The Supreme Court reaffirmed foreseeability as the touchstone of the clear-articulation test, id. at 226–27, 113 S. Ct. at 1011, but placed narrower bounds to its meaning. In particular, the Supreme Court held that “a state policy to displace federal antitrust law [is] sufficiently expressed where the displacement of competition [is] the inherent, logical, or ordinary result of the exercise of authority delegated by the state legislature.” Id. at 229, 113 S. Ct. at 1012–13. “[T]he ultimate requirement [is] that the State must have affirmatively contemplated the displacement of competition such that the challenged anticompetitive effects can be attributed to the ‘state itself.’” Id. at 229, 113 S. Ct. at 1012 (citation omitted)
North Carolina State Board of Dental Examiners v. FTC Decision
In a nutshell, the FTC took notice, brought an administrative complaint against the board, and ultimately found the board had violated federal antitrust law. Importantly, the FTC also held that the board was not entitled to state-action immunity because its actions interpreting the dental practice act were not reviewed by a disinterested state official to ensure that they accorded with state policy. The Fourth Circuit agreed with the FTC, and the Supreme Court granted certiorari.
The case centered on whether a state professional-licensing board dominated by private market participants had to show both elements of Midcal’s two-prong test: (1) a clear articulation of authority to engage in anticompetitive conduct, and (2) active supervision by a disinterested state official to ensure the policy comports with state policy. Previous Supreme Court decisions exempted certain non-sovereign state actors, primarily municipalities, from the active supervision requirement. The board argued it should be exempt as well.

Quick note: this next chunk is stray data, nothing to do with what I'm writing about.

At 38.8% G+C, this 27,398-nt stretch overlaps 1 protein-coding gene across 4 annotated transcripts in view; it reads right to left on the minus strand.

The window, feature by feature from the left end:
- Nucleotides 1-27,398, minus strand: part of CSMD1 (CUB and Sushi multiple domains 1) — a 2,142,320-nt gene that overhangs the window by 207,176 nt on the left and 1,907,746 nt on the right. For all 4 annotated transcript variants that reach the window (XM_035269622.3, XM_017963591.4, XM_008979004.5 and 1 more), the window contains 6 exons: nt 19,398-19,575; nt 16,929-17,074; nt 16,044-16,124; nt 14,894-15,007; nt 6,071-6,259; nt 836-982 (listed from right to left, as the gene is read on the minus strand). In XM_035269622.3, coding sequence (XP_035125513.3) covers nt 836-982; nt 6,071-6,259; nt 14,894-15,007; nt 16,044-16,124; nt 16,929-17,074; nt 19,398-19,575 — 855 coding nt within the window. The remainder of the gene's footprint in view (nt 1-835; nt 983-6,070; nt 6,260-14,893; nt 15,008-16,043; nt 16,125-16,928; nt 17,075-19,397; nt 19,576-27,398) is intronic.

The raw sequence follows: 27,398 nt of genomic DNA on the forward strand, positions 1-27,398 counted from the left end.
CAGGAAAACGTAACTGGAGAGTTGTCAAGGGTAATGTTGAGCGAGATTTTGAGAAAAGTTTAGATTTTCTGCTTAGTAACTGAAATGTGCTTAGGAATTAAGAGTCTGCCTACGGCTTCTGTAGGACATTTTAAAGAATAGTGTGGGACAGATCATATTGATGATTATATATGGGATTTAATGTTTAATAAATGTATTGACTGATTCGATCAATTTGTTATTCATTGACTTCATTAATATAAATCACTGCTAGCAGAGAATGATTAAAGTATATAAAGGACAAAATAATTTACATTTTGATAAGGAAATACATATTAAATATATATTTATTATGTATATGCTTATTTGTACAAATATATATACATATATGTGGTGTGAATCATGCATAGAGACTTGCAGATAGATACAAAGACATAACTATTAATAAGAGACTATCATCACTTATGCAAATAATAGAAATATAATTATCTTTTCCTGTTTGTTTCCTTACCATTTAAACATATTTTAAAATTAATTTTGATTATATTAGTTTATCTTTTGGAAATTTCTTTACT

The Supreme Court rejected the board’s arguments and held that “a state board on which a controlling number of decisionmakers are active market participants in the occupation the board regulates must satisfy Midcal’s active supervision requirement to invoke state-action antitrust immunity.”
In the wake of this Supreme Court decision, state officials requested advice from the FTC about antitrust compliance for state boards responsible for regulating occupations. Shortly after, the FTC published its Staff Guidance on Active Supervision of State Regulatory Boards Controlled by Market Participants. The Commission provided guidance on two questions. First, when does a state regulatory board require active supervision in order to invoke the state action defense? Second, what factors are relevant to determining whether the active supervision requirement is satisfied. If you want to read our summary of the guidance please see here.
THE TOOL OF THE FTC AND DOJ: AMICUS CURIAE BRIEFS
An amicus curiae brief is a persuasive legal document filed by a person or entity in a case, usually while the case is on appeal, in which it is not a party but has an interest in the outcome. Amicus curiae literally means “friend of the court.” Amicus parties try to “help” the court reach its decision by offering facts, analysis, or perspective that the parties to the case have not. There is considerable evidence that amicus briefs have influence, and appellate courts often cite to them in issuing their decisions.
As far as the state action immunity is concerned, the DOJ and FTC have published several amicus briefs. Here are some particularly relevant ones: